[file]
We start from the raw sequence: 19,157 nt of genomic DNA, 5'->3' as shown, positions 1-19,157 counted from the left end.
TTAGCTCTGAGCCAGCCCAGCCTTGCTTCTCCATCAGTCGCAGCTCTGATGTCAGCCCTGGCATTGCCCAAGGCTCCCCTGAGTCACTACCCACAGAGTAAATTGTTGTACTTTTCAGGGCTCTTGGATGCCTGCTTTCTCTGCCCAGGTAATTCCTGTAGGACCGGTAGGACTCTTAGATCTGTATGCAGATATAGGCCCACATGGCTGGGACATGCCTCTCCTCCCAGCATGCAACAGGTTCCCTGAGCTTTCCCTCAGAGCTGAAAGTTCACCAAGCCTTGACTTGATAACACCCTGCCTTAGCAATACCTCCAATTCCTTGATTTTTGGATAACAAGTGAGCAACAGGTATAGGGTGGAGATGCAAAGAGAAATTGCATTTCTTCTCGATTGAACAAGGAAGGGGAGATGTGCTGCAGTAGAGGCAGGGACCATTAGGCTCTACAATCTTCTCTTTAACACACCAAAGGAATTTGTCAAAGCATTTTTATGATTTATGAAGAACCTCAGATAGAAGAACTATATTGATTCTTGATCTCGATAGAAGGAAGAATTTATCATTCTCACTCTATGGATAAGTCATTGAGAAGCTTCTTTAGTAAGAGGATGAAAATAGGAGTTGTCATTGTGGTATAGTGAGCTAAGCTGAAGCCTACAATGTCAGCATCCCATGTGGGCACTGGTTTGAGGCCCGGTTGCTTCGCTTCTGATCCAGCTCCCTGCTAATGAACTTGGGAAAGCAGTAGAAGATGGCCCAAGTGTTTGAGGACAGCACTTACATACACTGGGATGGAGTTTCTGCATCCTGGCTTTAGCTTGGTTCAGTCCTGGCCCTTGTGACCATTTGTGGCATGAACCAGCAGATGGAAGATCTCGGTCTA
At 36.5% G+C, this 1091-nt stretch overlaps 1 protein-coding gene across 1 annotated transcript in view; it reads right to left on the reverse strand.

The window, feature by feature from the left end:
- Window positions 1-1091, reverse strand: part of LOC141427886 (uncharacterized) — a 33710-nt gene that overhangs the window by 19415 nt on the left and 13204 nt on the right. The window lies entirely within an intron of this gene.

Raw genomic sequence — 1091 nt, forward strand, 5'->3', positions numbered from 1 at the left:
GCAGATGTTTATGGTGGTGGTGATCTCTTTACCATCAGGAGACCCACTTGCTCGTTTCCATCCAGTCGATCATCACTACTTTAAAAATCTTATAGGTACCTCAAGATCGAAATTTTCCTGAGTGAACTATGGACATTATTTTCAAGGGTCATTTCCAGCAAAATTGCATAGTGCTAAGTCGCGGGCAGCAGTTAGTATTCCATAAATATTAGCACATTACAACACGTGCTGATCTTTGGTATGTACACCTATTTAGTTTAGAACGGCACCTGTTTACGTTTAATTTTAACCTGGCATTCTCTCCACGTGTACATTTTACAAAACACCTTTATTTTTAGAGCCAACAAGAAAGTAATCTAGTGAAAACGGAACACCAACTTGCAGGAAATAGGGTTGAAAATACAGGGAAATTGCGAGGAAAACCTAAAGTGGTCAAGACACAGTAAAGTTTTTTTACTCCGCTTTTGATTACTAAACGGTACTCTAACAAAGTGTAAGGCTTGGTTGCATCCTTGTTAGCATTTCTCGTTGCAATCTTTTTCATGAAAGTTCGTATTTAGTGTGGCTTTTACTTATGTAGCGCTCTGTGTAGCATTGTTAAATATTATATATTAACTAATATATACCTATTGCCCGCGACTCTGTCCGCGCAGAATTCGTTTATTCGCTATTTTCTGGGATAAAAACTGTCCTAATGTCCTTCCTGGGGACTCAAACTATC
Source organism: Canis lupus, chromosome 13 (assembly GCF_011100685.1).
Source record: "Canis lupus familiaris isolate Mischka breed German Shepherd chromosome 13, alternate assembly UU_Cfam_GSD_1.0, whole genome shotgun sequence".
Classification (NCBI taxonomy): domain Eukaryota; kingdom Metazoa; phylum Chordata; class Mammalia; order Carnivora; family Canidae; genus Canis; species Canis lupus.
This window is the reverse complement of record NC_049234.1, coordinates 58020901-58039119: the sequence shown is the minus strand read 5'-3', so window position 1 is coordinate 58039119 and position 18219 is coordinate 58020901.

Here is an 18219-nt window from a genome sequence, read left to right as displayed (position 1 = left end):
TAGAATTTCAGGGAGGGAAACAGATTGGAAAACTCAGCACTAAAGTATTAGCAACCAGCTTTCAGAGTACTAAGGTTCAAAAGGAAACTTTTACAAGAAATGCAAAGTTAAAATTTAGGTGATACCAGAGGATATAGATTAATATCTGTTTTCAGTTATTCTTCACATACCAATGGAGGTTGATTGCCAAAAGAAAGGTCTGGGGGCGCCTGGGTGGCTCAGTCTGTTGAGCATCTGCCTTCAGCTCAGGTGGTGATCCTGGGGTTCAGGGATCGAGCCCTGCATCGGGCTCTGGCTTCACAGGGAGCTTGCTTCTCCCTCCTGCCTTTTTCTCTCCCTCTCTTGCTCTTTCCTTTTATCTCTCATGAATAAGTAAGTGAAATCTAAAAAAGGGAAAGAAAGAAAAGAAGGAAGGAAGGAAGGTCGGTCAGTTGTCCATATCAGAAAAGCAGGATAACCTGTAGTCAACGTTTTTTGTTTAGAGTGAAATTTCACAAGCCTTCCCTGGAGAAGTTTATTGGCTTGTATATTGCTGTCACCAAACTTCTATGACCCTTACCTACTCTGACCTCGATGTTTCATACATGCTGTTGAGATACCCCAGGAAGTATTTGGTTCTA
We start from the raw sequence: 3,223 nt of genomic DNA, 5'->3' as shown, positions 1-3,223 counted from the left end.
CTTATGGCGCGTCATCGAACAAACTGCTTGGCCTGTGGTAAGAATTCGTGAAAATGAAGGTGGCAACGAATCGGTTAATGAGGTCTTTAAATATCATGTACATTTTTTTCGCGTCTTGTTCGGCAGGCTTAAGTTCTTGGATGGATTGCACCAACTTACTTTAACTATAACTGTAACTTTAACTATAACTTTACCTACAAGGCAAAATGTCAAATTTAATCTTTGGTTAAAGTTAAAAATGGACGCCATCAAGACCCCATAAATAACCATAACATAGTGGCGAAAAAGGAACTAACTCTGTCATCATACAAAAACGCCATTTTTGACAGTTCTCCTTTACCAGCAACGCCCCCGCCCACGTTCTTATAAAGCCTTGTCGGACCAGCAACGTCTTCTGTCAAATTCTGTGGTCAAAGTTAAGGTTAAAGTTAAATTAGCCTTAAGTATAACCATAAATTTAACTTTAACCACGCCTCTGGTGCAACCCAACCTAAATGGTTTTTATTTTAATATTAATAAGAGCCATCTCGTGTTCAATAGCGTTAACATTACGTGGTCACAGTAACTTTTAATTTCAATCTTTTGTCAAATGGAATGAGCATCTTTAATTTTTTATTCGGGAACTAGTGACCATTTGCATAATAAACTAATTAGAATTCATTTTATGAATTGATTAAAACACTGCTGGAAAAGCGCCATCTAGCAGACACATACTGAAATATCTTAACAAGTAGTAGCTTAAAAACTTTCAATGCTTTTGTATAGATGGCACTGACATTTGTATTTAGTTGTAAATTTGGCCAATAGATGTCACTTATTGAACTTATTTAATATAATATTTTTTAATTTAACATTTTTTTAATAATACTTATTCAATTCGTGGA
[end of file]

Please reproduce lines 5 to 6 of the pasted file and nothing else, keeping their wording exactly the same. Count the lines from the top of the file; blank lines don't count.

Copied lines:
- Window positions 1-1091, reverse strand: part of LOC141427886 (uncharacterized) — a 33710-nt gene that overhangs the window by 19415 nt on the left and 13204 nt on the right. The window lies entirely within an intron of this gene.

Raw genomic sequence — 1091 nt, forward strand, 5'->3', positions numbered from 1 at the left: